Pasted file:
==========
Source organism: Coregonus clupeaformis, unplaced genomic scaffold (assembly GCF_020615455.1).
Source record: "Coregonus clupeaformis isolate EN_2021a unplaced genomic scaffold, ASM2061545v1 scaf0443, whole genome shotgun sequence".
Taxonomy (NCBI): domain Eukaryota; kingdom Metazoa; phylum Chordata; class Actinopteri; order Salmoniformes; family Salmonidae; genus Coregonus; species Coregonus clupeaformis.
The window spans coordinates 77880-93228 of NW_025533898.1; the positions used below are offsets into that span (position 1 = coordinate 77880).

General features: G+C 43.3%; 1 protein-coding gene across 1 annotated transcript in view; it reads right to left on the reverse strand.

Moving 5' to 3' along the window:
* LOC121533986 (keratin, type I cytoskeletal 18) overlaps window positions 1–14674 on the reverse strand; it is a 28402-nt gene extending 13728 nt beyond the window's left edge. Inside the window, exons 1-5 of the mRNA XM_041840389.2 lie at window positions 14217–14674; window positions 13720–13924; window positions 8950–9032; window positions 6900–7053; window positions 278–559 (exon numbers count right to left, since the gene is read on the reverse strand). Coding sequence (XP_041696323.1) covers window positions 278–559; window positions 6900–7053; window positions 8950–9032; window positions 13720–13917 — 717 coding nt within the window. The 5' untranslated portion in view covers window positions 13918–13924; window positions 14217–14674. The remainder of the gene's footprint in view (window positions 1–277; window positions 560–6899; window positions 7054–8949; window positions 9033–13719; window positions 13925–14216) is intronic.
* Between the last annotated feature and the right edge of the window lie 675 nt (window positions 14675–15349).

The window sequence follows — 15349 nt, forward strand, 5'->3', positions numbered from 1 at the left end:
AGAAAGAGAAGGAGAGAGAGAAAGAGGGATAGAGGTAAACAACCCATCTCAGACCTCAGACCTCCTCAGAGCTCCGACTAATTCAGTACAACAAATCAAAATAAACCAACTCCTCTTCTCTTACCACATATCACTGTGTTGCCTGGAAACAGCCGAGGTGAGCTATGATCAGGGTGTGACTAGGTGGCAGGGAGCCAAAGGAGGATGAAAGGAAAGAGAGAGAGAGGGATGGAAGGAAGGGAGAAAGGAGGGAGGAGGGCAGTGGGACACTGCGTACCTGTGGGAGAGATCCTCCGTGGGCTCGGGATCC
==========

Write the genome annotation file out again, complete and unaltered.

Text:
Source organism: Coregonus clupeaformis, unplaced genomic scaffold (assembly GCF_020615455.1).
Source record: "Coregonus clupeaformis isolate EN_2021a unplaced genomic scaffold, ASM2061545v1 scaf0443, whole genome shotgun sequence".
Taxonomy (NCBI): domain Eukaryota; kingdom Metazoa; phylum Chordata; class Actinopteri; order Salmoniformes; family Salmonidae; genus Coregonus; species Coregonus clupeaformis.
The window spans coordinates 77880-93228 of NW_025533898.1; the positions used below are offsets into that span (position 1 = coordinate 77880).

General features: G+C 43.3%; 1 protein-coding gene across 1 annotated transcript in view; it reads right to left on the reverse strand.

Moving 5' to 3' along the window:
* LOC121533986 (keratin, type I cytoskeletal 18) overlaps window positions 1–14674 on the reverse strand; it is a 28402-nt gene extending 13728 nt beyond the window's left edge. Inside the window, exons 1-5 of the mRNA XM_041840389.2 lie at window positions 14217–14674; window positions 13720–13924; window positions 8950–9032; window positions 6900–7053; window positions 278–559 (exon numbers count right to left, since the gene is read on the reverse strand). Coding sequence (XP_041696323.1) covers window positions 278–559; window positions 6900–7053; window positions 8950–9032; window positions 13720–13917 — 717 coding nt within the window. The 5' untranslated portion in view covers window positions 13918–13924; window positions 14217–14674. The remainder of the gene's footprint in view (window positions 1–277; window positions 560–6899; window positions 7054–8949; window positions 9033–13719; window positions 13925–14216) is intronic.
* Between the last annotated feature and the right edge of the window lie 675 nt (window positions 14675–15349).

The window sequence follows — 15349 nt, forward strand, 5'->3', positions numbered from 1 at the left end:
AGAAAGAGAAGGAGAGAGAGAAAGAGGGATAGAGGTAAACAACCCATCTCAGACCTCAGACCTCCTCAGAGCTCCGACTAATTCAGTACAACAAATCAAAATAAACCAACTCCTCTTCTCTTACCACATATCACTGTGTTGCCTGGAAACAGCCGAGGTGAGCTATGATCAGGGTGTGACTAGGTGGCAGGGAGCCAAAGGAGGATGAAAGGAAAGAGAGAGAGAGGGATGGAAGGAAGGGAGAAAGGAGGGAGGAGGGCAGTGGGACACTGCGTACCTGTGGGAGAGATCCTCCGTGGGCTCGGGATCC